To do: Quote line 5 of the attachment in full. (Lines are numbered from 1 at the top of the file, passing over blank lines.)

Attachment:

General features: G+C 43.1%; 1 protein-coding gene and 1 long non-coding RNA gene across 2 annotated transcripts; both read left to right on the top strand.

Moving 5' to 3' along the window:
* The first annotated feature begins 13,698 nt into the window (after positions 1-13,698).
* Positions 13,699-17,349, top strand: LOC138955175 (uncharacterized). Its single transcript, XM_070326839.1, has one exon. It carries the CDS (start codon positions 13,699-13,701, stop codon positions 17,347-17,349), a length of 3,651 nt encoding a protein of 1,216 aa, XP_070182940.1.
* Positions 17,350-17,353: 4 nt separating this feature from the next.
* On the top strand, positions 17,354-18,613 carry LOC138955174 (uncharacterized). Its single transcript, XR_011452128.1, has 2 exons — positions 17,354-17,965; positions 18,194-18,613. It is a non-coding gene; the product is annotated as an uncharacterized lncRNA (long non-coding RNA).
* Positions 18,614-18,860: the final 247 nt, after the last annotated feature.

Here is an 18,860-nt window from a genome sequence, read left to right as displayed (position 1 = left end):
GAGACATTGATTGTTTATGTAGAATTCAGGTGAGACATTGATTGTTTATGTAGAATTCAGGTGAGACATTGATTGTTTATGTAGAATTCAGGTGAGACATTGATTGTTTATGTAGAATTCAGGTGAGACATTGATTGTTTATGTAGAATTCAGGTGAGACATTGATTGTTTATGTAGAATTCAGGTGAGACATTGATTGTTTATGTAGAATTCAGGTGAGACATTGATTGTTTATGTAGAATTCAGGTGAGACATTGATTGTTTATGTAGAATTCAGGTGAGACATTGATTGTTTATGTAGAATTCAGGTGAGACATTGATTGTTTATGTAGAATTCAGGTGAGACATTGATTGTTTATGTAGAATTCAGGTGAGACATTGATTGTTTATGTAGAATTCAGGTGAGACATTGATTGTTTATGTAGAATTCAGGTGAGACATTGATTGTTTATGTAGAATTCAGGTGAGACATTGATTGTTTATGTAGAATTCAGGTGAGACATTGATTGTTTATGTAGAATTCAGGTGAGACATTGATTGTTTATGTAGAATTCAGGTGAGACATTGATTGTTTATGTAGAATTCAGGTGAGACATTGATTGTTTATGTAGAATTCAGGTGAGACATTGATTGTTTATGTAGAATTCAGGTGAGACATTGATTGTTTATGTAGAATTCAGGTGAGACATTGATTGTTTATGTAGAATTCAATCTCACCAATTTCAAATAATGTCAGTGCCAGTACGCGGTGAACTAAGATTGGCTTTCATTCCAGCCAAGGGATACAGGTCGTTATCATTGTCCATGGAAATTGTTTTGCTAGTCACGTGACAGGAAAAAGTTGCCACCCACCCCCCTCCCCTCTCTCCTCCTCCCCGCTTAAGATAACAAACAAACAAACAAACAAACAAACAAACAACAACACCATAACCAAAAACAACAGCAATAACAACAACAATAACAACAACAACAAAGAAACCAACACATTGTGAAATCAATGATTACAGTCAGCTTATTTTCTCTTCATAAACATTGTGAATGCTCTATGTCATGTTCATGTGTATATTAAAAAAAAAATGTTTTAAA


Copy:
* Positions 17,350-17,353: 4 nt separating this feature from the next.